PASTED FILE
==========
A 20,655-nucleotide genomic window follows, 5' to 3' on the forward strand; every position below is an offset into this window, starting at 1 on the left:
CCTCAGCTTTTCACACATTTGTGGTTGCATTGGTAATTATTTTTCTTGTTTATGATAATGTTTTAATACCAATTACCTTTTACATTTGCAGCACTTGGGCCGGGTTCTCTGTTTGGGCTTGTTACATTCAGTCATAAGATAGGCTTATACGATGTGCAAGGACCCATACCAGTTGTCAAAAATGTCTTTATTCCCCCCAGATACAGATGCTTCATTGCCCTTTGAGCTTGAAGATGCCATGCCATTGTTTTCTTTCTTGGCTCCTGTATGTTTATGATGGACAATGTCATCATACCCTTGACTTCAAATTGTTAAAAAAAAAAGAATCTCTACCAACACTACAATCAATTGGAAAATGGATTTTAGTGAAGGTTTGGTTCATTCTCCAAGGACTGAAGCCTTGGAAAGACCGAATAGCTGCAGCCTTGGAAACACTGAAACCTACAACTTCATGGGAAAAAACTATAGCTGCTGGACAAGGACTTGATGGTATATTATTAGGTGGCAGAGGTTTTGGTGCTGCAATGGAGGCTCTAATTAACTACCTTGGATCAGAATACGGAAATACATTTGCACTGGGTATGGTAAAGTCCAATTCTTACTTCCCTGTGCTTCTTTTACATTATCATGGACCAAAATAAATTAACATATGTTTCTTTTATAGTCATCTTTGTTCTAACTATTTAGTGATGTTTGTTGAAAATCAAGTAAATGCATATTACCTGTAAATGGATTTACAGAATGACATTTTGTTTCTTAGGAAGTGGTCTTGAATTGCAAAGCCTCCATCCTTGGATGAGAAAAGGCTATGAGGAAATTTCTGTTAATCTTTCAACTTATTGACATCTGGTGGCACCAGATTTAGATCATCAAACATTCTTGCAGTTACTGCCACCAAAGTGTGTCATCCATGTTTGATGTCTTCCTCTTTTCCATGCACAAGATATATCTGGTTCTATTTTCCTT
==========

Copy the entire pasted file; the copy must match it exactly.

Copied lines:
A 20,655-nucleotide genomic window follows, 5' to 3' on the forward strand; every position below is an offset into this window, starting at 1 on the left:
CCTCAGCTTTTCACACATTTGTGGTTGCATTGGTAATTATTTTTCTTGTTTATGATAATGTTTTAATACCAATTACCTTTTACATTTGCAGCACTTGGGCCGGGTTCTCTGTTTGGGCTTGTTACATTCAGTCATAAGATAGGCTTATACGATGTGCAAGGACCCATACCAGTTGTCAAAAATGTCTTTATTCCCCCCAGATACAGATGCTTCATTGCCCTTTGAGCTTGAAGATGCCATGCCATTGTTTTCTTTCTTGGCTCCTGTATGTTTATGATGGACAATGTCATCATACCCTTGACTTCAAATTGTTAAAAAAAAAAGAATCTCTACCAACACTACAATCAATTGGAAAATGGATTTTAGTGAAGGTTTGGTTCATTCTCCAAGGACTGAAGCCTTGGAAAGACCGAATAGCTGCAGCCTTGGAAACACTGAAACCTACAACTTCATGGGAAAAAACTATAGCTGCTGGACAAGGACTTGATGGTATATTATTAGGTGGCAGAGGTTTTGGTGCTGCAATGGAGGCTCTAATTAACTACCTTGGATCAGAATACGGAAATACATTTGCACTGGGTATGGTAAAGTCCAATTCTTACTTCCCTGTGCTTCTTTTACATTATCATGGACCAAAATAAATTAACATATGTTTCTTTTATAGTCATCTTTGTTCTAACTATTTAGTGATGTTTGTTGAAAATCAAGTAAATGCATATTACCTGTAAATGGATTTACAGAATGACATTTTGTTTCTTAGGAAGTGGTCTTGAATTGCAAAGCCTCCATCCTTGGATGAGAAAAGGCTATGAGGAAATTTCTGTTAATCTTTCAACTTATTGACATCTGGTGGCACCAGATTTAGATCATCAAACATTCTTGCAGTTACTGCCACCAAAGTGTGTCATCCATGTTTGATGTCTTCCTCTTTTCCATGCACAAGATATATCTGGTTCTATTTTCCTT